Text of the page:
JW: Yeah, I also thought of Elliott Smith when I heard that. He really was such a titan in the mid-90s. Coincidentally, he was a Portlander. Did you grow up listening to his music?
GJ: I did, [but] probably not as much as I should have. It really took me a while to diversify into my musical tastes. I mean until 2018 I was pretty much exclusively listening to electronic stuff on SoundCloud. I had a Spotify account in 2018 and I think I’m much better at it. That’s when I got really interested in stuff like Elliott Smith and The Microphones, jazz – pretty much everything.
JW: The new album has a really big sound. Despite this, there is an undercurrent of soul-jazz running through almost everything you do. Sometimes it’s subtle, but you throw it in the foreground on the opening song, which is called Phases. Is your musical training formal?
GJ: I’m not really trained as a jazz pianist per se. I can’t read music. I can’t read sight. But I think that by listening to a lot of music and training my ear … [Iâve been able] to pick up stuff. So I think I kind of developed a jazz sensitivity by listening to jazz, but I wouldn’t necessarily consider myself a jazz pianist. Like I can’t play fiery races and all that. I just fiddle around and try to fit in where I can.
JW: It’s funny that you say you don’t have a classical training because when I listen to your music, it’s your talent as an arranger and composer that really stands out. Have you done any productions for other artists?
GJ: Here and there. It’s not something that I do a lot. However, I try to stay versatile to a certain extent and still do a lot of beats. They don’t always have the release potential like they used to, but I made a lot of beats just trying to get them to the rappers. Recently I wanted to record a jazz trio – there’s a crazy jazz band in Portland. I think it would be really disgusting to try to improve my recording skills and maybe to record other people. So yeah, this is something that I hope to get into.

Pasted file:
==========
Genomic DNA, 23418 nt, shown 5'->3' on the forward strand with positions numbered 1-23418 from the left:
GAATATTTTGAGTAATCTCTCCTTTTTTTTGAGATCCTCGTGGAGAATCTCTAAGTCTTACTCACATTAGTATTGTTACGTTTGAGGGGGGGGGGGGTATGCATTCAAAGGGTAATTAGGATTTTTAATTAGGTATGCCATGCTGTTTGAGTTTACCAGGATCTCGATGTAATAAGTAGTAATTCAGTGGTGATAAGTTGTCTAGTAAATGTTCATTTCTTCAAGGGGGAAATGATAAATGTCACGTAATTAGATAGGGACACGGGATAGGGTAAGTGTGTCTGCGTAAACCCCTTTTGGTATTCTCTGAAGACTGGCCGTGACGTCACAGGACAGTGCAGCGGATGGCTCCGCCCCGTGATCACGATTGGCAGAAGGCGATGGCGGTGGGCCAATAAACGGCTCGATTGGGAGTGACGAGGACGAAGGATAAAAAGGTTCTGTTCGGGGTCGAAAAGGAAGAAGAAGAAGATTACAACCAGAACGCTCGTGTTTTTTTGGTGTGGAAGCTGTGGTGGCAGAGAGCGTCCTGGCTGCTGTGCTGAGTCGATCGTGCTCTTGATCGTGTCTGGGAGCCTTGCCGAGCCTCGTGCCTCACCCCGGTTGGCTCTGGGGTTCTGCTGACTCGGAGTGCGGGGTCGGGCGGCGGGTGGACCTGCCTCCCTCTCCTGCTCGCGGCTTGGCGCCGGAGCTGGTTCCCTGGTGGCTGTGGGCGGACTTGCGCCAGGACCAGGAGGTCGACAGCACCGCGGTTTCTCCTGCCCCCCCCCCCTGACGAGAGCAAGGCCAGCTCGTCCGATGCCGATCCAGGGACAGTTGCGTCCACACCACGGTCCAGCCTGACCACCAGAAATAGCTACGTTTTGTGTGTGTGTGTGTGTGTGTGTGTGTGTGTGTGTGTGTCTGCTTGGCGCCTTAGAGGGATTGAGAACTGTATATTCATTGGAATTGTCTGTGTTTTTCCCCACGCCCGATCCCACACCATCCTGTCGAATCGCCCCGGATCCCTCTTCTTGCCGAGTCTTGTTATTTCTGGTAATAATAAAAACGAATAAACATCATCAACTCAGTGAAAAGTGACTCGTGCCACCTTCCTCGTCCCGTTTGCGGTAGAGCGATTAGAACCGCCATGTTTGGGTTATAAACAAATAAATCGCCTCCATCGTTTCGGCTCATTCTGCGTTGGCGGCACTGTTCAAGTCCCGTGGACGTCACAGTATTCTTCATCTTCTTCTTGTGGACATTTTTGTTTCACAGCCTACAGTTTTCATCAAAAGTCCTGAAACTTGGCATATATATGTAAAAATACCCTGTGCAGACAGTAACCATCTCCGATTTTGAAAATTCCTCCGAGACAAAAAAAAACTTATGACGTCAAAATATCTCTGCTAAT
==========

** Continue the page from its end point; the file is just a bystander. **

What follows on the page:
JW: Graham, there was a time when you briefly moved to Los Angeles. In fact, you wrote the song âCome Visit Meâ about that time in your life. I feel like it was a bigger thing in years past, but have you felt the pressure to move to a bigger city to pursue a music career?
GJ: I think so. I mean when I moved to LA I was just graduating from high school. I was going to try to give all the music a good idea. And I think I felt pressure to move to LA. Mainly because all my Portland friends were in college, and I was kind of the last one still in Portland at my mom’s. So I think I think there was a certain level of pressure – people always tell me LA is the place to be. Or maybe it’s something I forced myself into thinking I can’t do it fully in Portland anymore. But yeah, I think I think that was definitely one of the reasons I moved to LA. And then I moved to LA and it turns out everything is wrong and you can just make music anywhere you want. [laughter]
JW: What are your plans for the year as you release this record?
GJ: I’m trying to put together a live band right now, which will be the first time I’ve done it for my own music. I used to be in a pop-punk group from grade seven through grade two of high school. But that was the last time I played in a band. So it will be a really fun business. With a bit of luck [Iâll get] some tours done early next year.